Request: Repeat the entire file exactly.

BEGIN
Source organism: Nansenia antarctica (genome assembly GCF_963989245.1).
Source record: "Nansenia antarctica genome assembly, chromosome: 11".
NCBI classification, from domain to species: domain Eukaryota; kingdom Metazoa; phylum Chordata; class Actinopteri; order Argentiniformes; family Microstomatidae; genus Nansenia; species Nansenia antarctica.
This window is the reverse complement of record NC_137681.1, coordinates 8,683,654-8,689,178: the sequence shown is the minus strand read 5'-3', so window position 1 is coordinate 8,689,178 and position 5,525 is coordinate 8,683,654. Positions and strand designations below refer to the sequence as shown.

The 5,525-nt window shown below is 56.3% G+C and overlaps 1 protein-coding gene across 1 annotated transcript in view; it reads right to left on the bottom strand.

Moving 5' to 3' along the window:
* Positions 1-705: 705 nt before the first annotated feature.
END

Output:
Source organism: Nansenia antarctica (genome assembly GCF_963989245.1).
Source record: "Nansenia antarctica genome assembly, chromosome: 11".
NCBI classification, from domain to species: domain Eukaryota; kingdom Metazoa; phylum Chordata; class Actinopteri; order Argentiniformes; family Microstomatidae; genus Nansenia; species Nansenia antarctica.
This window is the reverse complement of record NC_137681.1, coordinates 8,683,654-8,689,178: the sequence shown is the minus strand read 5'-3', so window position 1 is coordinate 8,689,178 and position 5,525 is coordinate 8,683,654. Positions and strand designations below refer to the sequence as shown.

The 5,525-nt window shown below is 56.3% G+C and overlaps 1 protein-coding gene across 1 annotated transcript in view; it reads right to left on the bottom strand.

Moving 5' to 3' along the window:
* Positions 1-705: 705 nt before the first annotated feature.